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Suppose I give a solver (CPLEX, Gurobi, SCIP or anything else) an IP which is a reformulation of a stable set problem (or vertex cover problem or coloring problem) of some graph, is there a way I can tell the solver that it is a stable set or vertex cover instance? Will that enhance the heuristics used by the solver?

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  • $\begingroup$ Are you asking specifically about stable set/vertex cover/coloring, or are those just illustrative examples? $\endgroup$ – LarrySnyder610 Jun 25 at 17:02
  • $\begingroup$ They are illustrative examples. $\endgroup$ – Sriram Sankaranarayanan Jun 25 at 17:04
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I suspect there are a few specific problems for which the answer is "yes," and I hope others will answer to provide examples of those.

But in general I believe the answer is "no." For example, if you formulate the minimum-spanning tree problem as an IP and try to solve it with a general-purpose solver, it will be much slower than just using Prim's or Kruskal's algorithm. If there were some option you could set that says "hey, this is an MST!", then the solver would basically have to have a ton of separate graph algorithms (Prim's for MST, Dijkstra's for shortest path, etc.) built into it, which is not really what general-purpose solvers are designed to do.

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    $\begingroup$ Better would be if the solver could deduce that it was an MST, SP, etc. and use the specialized solver under the hood. But, that is not easy. Deducing a network flow (MCF) model is also "hard", but is based on work from back in the 80s - Bixby, Fourer. $\endgroup$ – Matthew Galati Jun 25 at 20:27
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CPLEX has a parameter (RootAlgorithm) that lets you select the method for solving an LP (or for solving the root node relaxation of an ILP). The default setting is to let CPLEX choose, which usually (but not always) results in it using dual simplex. One of the choices is "network simplex", which you might try for a graph problem. I don't know whether CPLEX would detect the graph structure and automatically try network simplex if left on the default setting.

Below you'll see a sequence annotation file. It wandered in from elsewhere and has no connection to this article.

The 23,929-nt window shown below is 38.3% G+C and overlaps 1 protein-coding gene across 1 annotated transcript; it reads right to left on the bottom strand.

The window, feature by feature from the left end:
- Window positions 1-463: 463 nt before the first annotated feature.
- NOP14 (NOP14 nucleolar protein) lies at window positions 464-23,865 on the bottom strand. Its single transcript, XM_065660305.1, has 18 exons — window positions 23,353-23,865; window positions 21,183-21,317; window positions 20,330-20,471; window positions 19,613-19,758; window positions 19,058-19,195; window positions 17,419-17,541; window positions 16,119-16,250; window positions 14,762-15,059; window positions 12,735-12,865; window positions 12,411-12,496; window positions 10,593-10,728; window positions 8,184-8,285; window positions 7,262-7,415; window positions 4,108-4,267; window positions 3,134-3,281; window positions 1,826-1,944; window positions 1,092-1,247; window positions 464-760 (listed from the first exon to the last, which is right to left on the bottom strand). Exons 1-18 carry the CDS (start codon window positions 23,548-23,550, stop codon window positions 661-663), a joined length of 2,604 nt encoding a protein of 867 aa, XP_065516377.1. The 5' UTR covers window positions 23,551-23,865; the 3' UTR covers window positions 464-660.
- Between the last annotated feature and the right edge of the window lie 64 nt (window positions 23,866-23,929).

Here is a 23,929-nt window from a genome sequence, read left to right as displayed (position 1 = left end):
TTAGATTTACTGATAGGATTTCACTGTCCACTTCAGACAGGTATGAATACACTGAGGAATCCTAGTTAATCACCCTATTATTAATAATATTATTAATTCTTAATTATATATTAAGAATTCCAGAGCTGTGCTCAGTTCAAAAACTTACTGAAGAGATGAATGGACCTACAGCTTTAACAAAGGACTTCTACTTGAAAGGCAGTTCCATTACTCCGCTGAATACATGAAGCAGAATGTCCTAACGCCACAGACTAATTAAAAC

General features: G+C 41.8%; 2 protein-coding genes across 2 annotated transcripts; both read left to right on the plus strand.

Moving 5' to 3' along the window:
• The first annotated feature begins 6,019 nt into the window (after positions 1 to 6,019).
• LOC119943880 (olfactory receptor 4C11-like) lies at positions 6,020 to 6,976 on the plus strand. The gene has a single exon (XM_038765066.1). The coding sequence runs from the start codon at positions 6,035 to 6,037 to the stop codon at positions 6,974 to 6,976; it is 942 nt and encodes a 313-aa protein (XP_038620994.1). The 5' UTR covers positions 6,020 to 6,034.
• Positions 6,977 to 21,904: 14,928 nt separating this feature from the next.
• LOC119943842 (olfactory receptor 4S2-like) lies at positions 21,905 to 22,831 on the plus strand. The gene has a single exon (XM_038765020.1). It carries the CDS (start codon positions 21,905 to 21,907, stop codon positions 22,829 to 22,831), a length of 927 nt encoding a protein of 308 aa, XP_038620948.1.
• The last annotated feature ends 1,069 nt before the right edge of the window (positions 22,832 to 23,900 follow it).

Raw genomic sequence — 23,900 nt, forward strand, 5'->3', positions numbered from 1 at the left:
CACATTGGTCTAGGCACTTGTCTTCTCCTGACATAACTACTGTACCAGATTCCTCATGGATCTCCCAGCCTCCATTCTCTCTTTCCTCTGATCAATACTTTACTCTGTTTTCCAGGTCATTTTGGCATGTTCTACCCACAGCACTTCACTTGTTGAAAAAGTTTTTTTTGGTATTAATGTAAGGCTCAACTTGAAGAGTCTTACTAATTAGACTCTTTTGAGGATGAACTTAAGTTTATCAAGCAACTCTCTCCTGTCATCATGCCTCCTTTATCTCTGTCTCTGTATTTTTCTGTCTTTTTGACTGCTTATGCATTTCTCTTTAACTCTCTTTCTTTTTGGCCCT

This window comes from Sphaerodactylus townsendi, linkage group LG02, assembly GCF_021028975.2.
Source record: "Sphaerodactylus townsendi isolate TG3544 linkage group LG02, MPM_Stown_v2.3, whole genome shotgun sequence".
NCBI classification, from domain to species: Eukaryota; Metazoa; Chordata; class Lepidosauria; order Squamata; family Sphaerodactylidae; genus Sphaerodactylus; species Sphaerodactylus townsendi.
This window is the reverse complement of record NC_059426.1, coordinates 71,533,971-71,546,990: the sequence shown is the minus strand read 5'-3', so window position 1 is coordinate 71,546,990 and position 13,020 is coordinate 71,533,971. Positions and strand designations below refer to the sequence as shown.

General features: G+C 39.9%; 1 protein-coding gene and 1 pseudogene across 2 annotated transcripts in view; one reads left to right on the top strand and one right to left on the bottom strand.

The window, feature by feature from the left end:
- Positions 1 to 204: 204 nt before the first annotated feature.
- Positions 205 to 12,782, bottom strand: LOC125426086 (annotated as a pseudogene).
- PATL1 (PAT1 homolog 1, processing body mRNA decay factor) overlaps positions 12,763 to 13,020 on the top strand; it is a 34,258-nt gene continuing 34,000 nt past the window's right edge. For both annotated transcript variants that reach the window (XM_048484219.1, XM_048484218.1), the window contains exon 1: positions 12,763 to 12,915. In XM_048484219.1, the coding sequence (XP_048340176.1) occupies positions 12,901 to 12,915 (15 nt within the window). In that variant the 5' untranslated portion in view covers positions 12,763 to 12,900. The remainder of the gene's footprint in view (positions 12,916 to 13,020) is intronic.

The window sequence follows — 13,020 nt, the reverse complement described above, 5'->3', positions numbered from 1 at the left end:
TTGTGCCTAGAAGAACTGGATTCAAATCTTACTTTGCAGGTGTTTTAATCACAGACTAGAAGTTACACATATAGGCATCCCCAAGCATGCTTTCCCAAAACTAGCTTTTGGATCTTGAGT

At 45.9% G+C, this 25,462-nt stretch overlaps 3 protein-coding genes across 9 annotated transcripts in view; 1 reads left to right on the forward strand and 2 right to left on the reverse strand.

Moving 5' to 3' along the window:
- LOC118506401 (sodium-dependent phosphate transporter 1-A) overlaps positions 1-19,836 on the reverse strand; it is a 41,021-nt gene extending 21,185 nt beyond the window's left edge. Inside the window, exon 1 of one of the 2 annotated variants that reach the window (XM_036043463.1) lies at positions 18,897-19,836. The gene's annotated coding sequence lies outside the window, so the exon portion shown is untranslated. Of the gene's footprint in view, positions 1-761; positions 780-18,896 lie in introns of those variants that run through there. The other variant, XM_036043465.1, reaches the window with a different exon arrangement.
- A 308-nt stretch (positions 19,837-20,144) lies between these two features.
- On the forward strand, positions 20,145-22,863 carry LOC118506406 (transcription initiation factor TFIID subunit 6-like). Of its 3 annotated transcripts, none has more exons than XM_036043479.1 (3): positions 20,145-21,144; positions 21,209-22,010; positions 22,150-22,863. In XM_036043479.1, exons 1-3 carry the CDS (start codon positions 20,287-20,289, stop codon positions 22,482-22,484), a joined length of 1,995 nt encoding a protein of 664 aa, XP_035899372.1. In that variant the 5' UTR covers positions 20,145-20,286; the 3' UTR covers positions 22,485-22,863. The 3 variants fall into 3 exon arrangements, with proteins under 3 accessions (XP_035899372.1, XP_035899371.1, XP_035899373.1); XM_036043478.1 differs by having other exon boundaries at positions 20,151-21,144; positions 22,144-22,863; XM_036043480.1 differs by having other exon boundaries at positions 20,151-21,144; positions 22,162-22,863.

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    $\begingroup$ SAS automatically detects the network structure and issues a log message that suggests using network simplex. $\endgroup$ – Rob Pratt Jun 25 at 19:29
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Often such problems have side constraints, and this patent covers that more general case, using Dantzig-Wolfe decomposition with the network subproblem (MST, TSP, etc.) expressed compactly (not algebraically) and solved with a specialized solver. This functionality is implemented in SAS but currently undocumented. Please contact me if you are interested in using it.

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    $\begingroup$ I talked briefly about the design for this in SAS/OR here. See slides 22-28 for some examples. $\endgroup$ – Matthew Galati Jun 25 at 20:15
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    $\begingroup$ this is patented??!? I guess, GCG then violates this, as eg we detect when the subproblem is a stable set problem and apply a specialzed pricing solver then... $\endgroup$ – Marco Lübbecke Jun 25 at 22:05
  • $\begingroup$ The "automated" part in the patent title is actually not the problem recognition. The "automated" part is just the implementation of DW. The patent is related to the mapping between the graph subproblem and the math programming model ("using minimal syntax") - in the context of the modeling language. The "idea" from the patent standpoint is just the ease of conveyance for the user (I think - I am not a lawyer, just an OR guy). The automated detection stuff GCG and DECOMP do is a different - and, in my opinion, much more important area of research. $\endgroup$ – Matthew Galati Jun 25 at 22:43

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